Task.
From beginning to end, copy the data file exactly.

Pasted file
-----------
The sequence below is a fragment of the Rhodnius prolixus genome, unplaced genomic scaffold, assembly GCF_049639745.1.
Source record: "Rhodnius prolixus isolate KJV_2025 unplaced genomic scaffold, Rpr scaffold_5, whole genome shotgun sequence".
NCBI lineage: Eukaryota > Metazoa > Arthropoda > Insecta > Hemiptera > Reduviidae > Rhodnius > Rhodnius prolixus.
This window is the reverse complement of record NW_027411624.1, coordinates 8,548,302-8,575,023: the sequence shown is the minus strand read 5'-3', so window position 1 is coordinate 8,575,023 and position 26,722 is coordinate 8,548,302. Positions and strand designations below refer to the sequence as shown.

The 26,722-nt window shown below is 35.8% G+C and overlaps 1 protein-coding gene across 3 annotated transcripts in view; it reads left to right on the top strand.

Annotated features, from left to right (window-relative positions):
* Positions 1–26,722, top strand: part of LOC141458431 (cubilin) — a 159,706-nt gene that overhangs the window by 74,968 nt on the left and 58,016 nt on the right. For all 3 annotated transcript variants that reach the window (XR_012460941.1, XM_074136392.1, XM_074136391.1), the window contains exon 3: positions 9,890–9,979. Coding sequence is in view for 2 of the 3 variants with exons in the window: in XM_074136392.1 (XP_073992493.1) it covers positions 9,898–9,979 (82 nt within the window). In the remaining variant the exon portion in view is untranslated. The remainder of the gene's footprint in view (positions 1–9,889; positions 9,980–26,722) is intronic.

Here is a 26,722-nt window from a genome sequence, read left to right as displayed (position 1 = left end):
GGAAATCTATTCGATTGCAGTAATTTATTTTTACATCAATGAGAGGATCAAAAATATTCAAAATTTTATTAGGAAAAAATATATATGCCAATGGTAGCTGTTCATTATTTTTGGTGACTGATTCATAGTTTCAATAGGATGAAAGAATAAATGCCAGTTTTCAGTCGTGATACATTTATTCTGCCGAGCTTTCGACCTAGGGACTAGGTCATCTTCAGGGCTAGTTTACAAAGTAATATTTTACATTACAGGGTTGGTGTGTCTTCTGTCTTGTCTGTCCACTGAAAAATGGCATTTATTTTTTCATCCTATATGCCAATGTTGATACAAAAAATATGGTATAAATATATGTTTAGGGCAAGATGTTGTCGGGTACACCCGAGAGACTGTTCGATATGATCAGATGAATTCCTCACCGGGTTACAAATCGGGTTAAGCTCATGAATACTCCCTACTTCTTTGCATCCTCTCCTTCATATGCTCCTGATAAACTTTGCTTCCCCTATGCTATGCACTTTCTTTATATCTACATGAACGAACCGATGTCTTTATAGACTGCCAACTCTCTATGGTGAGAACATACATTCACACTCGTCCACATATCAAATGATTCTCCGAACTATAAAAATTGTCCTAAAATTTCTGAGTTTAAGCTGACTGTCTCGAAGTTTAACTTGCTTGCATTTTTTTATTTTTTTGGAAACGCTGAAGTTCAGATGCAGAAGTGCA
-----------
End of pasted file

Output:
The sequence below is a fragment of the Rhodnius prolixus genome, unplaced genomic scaffold, assembly GCF_049639745.1.
Source record: "Rhodnius prolixus isolate KJV_2025 unplaced genomic scaffold, Rpr scaffold_5, whole genome shotgun sequence".
NCBI lineage: Eukaryota > Metazoa > Arthropoda > Insecta > Hemiptera > Reduviidae > Rhodnius > Rhodnius prolixus.
This window is the reverse complement of record NW_027411624.1, coordinates 8,548,302-8,575,023: the sequence shown is the minus strand read 5'-3', so window position 1 is coordinate 8,575,023 and position 26,722 is coordinate 8,548,302. Positions and strand designations below refer to the sequence as shown.

The 26,722-nt window shown below is 35.8% G+C and overlaps 1 protein-coding gene across 3 annotated transcripts in view; it reads left to right on the top strand.

Annotated features, from left to right (window-relative positions):
* Positions 1–26,722, top strand: part of LOC141458431 (cubilin) — a 159,706-nt gene that overhangs the window by 74,968 nt on the left and 58,016 nt on the right. For all 3 annotated transcript variants that reach the window (XR_012460941.1, XM_074136392.1, XM_074136391.1), the window contains exon 3: positions 9,890–9,979. Coding sequence is in view for 2 of the 3 variants with exons in the window: in XM_074136392.1 (XP_073992493.1) it covers positions 9,898–9,979 (82 nt within the window). In the remaining variant the exon portion in view is untranslated. The remainder of the gene's footprint in view (positions 1–9,889; positions 9,980–26,722) is intronic.

Here is a 26,722-nt window from a genome sequence, read left to right as displayed (position 1 = left end):
GGAAATCTATTCGATTGCAGTAATTTATTTTTACATCAATGAGAGGATCAAAAATATTCAAAATTTTATTAGGAAAAAATATATATGCCAATGGTAGCTGTTCATTATTTTTGGTGACTGATTCATAGTTTCAATAGGATGAAAGAATAAATGCCAGTTTTCAGTCGTGATACATTTATTCTGCCGAGCTTTCGACCTAGGGACTAGGTCATCTTCAGGGCTAGTTTACAAAGTAATATTTTACATTACAGGGTTGGTGTGTCTTCTGTCTTGTCTGTCCACTGAAAAATGGCATTTATTTTTTCATCCTATATGCCAATGTTGATACAAAAAATATGGTATAAATATATGTTTAGGGCAAGATGTTGTCGGGTACACCCGAGAGACTGTTCGATATGATCAGATGAATTCCTCACCGGGTTACAAATCGGGTTAAGCTCATGAATACTCCCTACTTCTTTGCATCCTCTCCTTCATATGCTCCTGATAAACTTTGCTTCCCCTATGCTATGCACTTTCTTTATATCTACATGAACGAACCGATGTCTTTATAGACTGCCAACTCTCTATGGTGAGAACATACATTCACACTCGTCCACATATCAAATGATTCTCCGAACTATAAAAATTGTCCTAAAATTTCTGAGTTTAAGCTGACTGTCTCGAAGTTTAACTTGCTTGCATTTTTTTATTTTTTTGGAAACGCTGAAGTTCAGATGCAGAAGTGCA